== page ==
Social Skills Training in a Depressed, Visually Impaired Older Adult
Activities of Daily Living, Assertiveness, Behavior Therapy, Clonazepam, Combined Modality Therapy
Journal of Behavior Therapy and Experimental Psychiatry
A multiple baseline design was used to assess the effects of social skills training (SST) in a 65-year-old woman suffering from major depression and severe macular degeneration. Responses to role-played scenarios requiring assertiveness, in vivo requests for assistance and social involvement, self-reported assertiveness, depression, and happiness were repeatedly recorded during baseline, treatment, and follow-up phases. Results showed progressive improvement in targeted social skills with SST in both clinic and home settings. Concurrent with enhanced levels of social skill were dramatic decreases of depression to a nonclinical level. Improved skill levels and diminished Geriatric Depression Scale scores were maintained during the 7-month follow-up period, except at the 6 month assessment after which booster treatment was applied to reinstate maximum improvement.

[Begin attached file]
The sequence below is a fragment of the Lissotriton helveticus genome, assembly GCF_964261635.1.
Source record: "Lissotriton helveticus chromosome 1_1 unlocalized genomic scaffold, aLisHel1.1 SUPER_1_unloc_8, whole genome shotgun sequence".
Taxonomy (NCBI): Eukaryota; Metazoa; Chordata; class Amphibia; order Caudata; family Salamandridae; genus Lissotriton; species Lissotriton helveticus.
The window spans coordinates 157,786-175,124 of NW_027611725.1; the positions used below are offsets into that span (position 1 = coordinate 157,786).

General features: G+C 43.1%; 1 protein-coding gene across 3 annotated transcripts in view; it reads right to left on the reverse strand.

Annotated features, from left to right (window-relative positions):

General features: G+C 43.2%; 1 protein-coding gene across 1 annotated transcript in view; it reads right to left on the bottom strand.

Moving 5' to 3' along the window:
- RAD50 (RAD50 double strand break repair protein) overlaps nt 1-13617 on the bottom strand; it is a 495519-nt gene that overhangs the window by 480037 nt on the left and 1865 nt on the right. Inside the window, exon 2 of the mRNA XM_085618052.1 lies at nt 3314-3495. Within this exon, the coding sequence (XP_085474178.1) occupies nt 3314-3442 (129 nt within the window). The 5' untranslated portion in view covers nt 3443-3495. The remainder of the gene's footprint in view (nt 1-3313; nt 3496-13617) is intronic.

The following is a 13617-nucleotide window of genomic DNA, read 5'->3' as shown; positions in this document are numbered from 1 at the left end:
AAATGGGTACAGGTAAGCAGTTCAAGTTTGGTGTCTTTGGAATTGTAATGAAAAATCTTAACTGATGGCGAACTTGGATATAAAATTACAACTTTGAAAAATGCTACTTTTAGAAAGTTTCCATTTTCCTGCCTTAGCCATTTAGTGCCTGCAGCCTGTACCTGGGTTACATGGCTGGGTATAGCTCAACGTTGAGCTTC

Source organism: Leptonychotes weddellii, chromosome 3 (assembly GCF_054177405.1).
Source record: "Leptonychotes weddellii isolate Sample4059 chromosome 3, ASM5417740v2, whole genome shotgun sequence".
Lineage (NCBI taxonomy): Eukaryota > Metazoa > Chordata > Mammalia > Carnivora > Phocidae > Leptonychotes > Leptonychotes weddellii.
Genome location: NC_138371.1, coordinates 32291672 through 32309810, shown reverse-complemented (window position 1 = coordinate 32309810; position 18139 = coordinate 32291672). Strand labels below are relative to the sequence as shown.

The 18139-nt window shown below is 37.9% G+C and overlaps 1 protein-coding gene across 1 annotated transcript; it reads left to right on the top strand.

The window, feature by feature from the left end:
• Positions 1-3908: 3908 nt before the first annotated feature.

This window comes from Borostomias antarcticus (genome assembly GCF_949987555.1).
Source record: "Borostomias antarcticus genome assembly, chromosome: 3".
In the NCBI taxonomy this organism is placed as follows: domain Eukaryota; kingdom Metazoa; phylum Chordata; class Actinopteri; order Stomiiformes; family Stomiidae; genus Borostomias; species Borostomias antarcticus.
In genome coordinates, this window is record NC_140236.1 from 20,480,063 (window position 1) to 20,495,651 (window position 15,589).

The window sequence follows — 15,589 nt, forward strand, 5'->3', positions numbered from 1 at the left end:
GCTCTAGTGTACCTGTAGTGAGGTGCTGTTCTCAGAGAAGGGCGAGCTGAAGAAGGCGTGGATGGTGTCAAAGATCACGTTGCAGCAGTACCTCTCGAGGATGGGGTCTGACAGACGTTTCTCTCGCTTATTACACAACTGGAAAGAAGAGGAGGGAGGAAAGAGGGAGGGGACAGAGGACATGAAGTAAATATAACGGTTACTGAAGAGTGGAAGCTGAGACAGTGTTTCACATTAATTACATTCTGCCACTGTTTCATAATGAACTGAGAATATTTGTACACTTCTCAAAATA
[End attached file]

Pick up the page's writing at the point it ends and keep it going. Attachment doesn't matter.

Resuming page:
Donohue, B. C.,
Acierno, R. E.,
Van Hasselt, V. B.,
(1995). Social Skills Training in a Depressed, Visually Impaired Older Adult. Journal of Behavior Therapy and Experimental Psychiatry, 26(1), 65-75.
Available at: https://nsuworks.nova.edu/cps_facarticles/705